Retailers operating indoors must have enough space so that patrons and staff can be six feet apart and no more than 50 percent of normal occupancy.
All stores must make reasonable efforts to ensure that staff and customers wear face coverings, and comply with social distancing intervals, such as marking six foot intervals for customers to stand in line at pickup areas.
Stores may move goods outside for display or sale -- as long as they get appropriate City permits and do not cause congestion or block the path of travel.
Merchants must also comply with state guidance for retailers.
Restaurants can now serve sit-down meals outside as long as they have the required City permits and follow state guidance. Groups of six people who are part of a social bubble together can go out for a meal together and must wear masks, except when eating.
Tables and lounge areas must be arranged so that there is at least six feet between people of different social bubbles. Entertainment is not allowed.
Restaurants that have been closed for at least a month will have to comply with a number of regulations, the specifics of which can be seen in the order.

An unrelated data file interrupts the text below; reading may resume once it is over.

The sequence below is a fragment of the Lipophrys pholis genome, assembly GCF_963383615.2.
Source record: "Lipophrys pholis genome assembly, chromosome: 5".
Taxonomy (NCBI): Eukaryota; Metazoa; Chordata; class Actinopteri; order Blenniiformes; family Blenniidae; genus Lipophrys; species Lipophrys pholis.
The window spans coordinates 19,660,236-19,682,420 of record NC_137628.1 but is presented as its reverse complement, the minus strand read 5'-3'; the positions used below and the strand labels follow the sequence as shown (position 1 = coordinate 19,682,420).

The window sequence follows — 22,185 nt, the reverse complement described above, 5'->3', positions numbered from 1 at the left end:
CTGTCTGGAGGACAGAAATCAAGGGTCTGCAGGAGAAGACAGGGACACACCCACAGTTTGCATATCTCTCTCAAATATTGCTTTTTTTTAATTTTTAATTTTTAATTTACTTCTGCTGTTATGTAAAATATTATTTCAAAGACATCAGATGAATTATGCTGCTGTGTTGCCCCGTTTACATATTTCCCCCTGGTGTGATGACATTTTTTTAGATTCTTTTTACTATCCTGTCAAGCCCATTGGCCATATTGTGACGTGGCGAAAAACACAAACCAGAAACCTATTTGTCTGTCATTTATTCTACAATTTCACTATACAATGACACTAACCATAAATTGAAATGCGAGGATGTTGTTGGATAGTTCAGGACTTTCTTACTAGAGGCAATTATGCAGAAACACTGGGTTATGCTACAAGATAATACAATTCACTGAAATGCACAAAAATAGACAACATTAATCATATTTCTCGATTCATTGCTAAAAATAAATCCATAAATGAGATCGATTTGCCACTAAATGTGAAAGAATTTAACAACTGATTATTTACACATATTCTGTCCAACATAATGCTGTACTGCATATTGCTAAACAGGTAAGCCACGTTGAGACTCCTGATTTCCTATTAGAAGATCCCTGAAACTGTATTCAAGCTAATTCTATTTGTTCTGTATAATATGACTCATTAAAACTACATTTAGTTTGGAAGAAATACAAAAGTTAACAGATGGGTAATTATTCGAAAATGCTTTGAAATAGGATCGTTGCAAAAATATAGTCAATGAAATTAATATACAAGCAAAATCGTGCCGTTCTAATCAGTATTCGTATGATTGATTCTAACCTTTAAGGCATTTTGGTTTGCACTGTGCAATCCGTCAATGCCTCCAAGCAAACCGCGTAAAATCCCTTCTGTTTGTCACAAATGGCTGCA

All restaurants must sanitize areas that have not been used, post their Site-Specific Protection Protocol, follow the state General Checklist for Dine-in Restaurants, and designate a COVID-19 supervisor, who is on site during business hours and in charge to ensure the implementation of the food facilities’ Site-Specific Protection Plan.
Lines for curbside pickup or takeaway must be in a separate area that prevents them from accessing the outdoor dining area.
Please see the full Health Order for details.
Places of Worship
Mosques, churches, temples and other places of worship may hold in-person religious services and cultural ceremonies as long as they follow state guidance. Livestreaming services are still encouraged as in-person religious services and cultural ceremonies can involve extended periods of close contact -- increasing the risk of COVID-19 transmission.